Farewell and Thanks for the Memories

(from Maine Townsman, February 2010)
By Mike Starn

Mike Starn

This issue of the Maine Townsman will be the last one where I will be listed as editor. Eric Conrad will be taking over this title and responsibility starting with the March issue.

This is my farewell column.

When your job has been such a big part of your life, it’s hard to figure out what you want to say and where to start. But, here goes.

I started working for Maine Municipal Association in January, 1975.

Thirty-five years is a long time to work for one employer. I am honored and humbled to be in that select group of individuals who have dedicated their working careers to Maine municipal government.

When I first started, I knew nothing about MMA, the Maine Townsman or Maine municipalities. One of my first days on the job, I remember a veteran MMA staffer laughing when I bungled the pronunciation of “Penobscot”.

It didn’t take me long though. I was amazed at how quickly and naturally the lexicon and facts about Maine local government came to me. With this job, I was a “fish in water”. That’s probably why I lasted so long.

Being the editor of the Maine Townsman for such a long time was a real privilege and I have a lot of great memories.

I moved to Maine from West Virginia in 1974.

MMA was looking for a staff writer and I had a college degree in journalism, so they wanted me and I needed the job. I had no idea at the time that I would be spending the next 35 years working for this organization.

John Salisbury was MMA executive director and the person who hired me. My job was to write articles for the Townsman and help Ethel Kelley with the production and advertising. Ethel had been at MMA since the organization was founded in 1937 and was trying to fit in publishing a magazine with her full-time receptionist duties.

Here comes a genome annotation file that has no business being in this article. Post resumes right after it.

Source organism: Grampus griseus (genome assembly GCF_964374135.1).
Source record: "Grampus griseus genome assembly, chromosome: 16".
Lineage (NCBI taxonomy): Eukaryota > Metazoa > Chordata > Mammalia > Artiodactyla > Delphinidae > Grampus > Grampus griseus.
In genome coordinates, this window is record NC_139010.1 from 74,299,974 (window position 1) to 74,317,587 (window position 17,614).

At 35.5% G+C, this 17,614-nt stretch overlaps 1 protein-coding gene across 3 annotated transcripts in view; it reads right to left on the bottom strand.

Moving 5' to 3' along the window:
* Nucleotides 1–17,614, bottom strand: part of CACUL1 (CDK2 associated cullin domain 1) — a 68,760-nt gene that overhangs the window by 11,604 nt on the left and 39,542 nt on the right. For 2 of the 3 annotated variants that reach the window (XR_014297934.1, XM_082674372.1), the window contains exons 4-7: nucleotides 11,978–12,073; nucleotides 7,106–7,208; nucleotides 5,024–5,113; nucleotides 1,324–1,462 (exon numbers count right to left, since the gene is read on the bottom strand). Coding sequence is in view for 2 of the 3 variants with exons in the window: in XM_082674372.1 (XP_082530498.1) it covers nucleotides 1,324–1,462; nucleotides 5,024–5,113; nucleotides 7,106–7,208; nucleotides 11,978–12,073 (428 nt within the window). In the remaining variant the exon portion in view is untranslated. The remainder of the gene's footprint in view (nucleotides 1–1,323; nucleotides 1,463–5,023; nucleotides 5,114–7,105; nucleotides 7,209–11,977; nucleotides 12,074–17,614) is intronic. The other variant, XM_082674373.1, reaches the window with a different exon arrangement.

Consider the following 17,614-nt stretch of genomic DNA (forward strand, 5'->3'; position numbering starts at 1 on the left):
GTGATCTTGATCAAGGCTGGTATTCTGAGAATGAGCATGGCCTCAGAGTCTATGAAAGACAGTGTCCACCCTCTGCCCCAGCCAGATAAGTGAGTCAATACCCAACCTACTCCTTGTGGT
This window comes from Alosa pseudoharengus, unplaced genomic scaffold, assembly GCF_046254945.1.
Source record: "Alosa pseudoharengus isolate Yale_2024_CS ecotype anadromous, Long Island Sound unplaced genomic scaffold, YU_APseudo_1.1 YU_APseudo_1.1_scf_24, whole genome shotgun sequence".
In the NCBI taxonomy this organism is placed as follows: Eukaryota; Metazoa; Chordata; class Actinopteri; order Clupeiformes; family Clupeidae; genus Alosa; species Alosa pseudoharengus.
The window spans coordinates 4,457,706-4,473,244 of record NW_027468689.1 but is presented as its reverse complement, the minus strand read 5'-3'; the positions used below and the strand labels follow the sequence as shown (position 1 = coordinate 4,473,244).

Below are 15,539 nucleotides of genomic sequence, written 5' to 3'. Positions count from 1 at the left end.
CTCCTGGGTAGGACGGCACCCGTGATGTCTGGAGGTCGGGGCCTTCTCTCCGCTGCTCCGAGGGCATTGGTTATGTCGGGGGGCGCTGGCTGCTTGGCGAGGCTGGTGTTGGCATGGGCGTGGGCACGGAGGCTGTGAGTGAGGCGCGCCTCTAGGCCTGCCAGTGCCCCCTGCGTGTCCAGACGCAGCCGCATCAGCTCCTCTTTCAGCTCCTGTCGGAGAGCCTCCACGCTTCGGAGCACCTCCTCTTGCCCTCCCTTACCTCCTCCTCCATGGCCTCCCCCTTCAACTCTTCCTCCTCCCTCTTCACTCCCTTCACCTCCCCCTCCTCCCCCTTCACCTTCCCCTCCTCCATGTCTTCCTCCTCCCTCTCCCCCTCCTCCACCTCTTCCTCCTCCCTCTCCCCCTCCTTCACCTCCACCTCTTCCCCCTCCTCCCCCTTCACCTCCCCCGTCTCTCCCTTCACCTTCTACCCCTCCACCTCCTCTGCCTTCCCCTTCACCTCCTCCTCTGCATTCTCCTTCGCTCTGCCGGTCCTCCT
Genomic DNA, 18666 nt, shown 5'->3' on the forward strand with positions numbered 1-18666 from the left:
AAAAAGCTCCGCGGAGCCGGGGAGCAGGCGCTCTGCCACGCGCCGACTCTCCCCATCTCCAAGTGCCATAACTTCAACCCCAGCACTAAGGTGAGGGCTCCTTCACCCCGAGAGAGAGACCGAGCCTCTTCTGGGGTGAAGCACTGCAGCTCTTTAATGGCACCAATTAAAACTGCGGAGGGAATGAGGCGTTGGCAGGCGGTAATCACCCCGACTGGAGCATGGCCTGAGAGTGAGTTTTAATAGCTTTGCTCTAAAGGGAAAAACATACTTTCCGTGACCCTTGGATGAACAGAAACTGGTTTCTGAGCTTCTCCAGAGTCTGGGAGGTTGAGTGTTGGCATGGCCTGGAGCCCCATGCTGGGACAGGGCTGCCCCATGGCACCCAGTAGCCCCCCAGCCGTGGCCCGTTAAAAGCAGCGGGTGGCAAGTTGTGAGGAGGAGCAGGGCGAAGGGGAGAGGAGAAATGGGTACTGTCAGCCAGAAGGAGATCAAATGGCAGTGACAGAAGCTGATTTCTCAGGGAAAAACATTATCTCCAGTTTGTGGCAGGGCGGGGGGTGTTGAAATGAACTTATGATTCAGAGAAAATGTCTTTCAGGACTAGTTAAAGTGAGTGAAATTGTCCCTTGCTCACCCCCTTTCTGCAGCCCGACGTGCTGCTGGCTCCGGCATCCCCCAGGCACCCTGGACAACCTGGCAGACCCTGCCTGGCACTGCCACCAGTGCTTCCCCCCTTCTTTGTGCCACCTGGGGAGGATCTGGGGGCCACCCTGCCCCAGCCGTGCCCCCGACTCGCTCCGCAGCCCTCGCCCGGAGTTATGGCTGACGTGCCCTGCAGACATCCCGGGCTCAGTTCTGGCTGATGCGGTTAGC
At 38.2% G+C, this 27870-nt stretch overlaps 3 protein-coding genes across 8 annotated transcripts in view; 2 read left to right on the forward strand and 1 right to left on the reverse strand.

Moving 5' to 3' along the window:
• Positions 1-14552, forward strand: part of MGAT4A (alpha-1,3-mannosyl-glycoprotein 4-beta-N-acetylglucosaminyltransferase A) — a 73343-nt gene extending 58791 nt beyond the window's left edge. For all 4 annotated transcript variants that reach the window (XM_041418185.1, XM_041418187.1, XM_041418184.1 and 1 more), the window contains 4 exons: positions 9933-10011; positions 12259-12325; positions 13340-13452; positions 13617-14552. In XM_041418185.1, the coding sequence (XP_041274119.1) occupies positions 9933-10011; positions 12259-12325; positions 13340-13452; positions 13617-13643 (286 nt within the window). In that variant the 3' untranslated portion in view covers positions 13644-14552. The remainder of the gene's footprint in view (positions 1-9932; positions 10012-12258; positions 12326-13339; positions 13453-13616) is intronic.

MMA was a small organization back then with about 20 staff members. Everyone pitched in and helped out with the Townsman.

In the summer of 1975, I took over as managing editor of the Townsman and continued in that role until now. Like any job, the road has been bumpy at times, but MMA and local government for me were like the family I left back in WV.

I grew up in the 1950s and 1960s in a little coal mining town in WV called Catawba with three brothers and a sister. We were poor, but so was everyone else in Catawba. Some were much worse off than our family. Like most families, when we get together we like to tell funny stories of our childhood. There’s one that I think is reflective of West Virginia humor.

My sister, Sandy, was showing our new indoor plumbing to her friend, Donna, who came from a very, poor family. My sister was only 4 or 5 years old. Sandy was proudly showing Donna the new bathroom when Donna, curious about the bathtub, asked “who uses it?”. Sandy responded, “we all do”. To which Donna replied, “doesn’t it get kinda crowded?”

MMA has provided some memorable, though probably not as funny, stories for me as well. Here are a couple of them:

One of my first and fondest memories is going to the Town of Stockton Springs in the late 1970s to interview a gentleman who had been town clerk there for 67 of the prior 68 years. His name was Walter Trundy. He was 97 years old, still town clerk, and he told me that he had spent his entire life in Stockton Springs, except for one short trip to Boston. “When I got back and smelled those flapjacks, I knew I’d never leave (Stockton Springs) again,” he told me. I wrote the story about Walter in the January, 1978 Townsman, and I believe, it was the only media interview that Walter ever granted. Then Congressman Bill Cohen asked to reprint the article in the Congressional Quarterly and I agreed. Walter died less than a year after the Townsman article was published.

Bob Garland, a selectman in Anson for 47 years, was another municipal official and friend who brings back pleasant memories. Bob was President of MMA in 1975, the year I was hired. I was the MMA Convention Coordinator for most of my MMA career. Every year around the end of September, I knew I would be getting a call from Bob asking me to make sure he had an overnight room reserved for the convention. Bob always shared a room with Elery Keene, who headed up the Northern Kennebec RPC. Many times, I wondered why Bob didn’t just make the hotel reservation himself, but now I’m glad he felt he needed to call me. Bob died about 10 years ago. I don’t remember Bob ever missing an MMA Convention during those years at MMA.

Maine local government and MMA will always hold a special place in my heart. I’ve met and worked with a lot of great people. Early in my career at MMA, I established some close friendships that have continued to this day, and I found a few other friends along the way.

Looking back, I am feeling pretty lucky.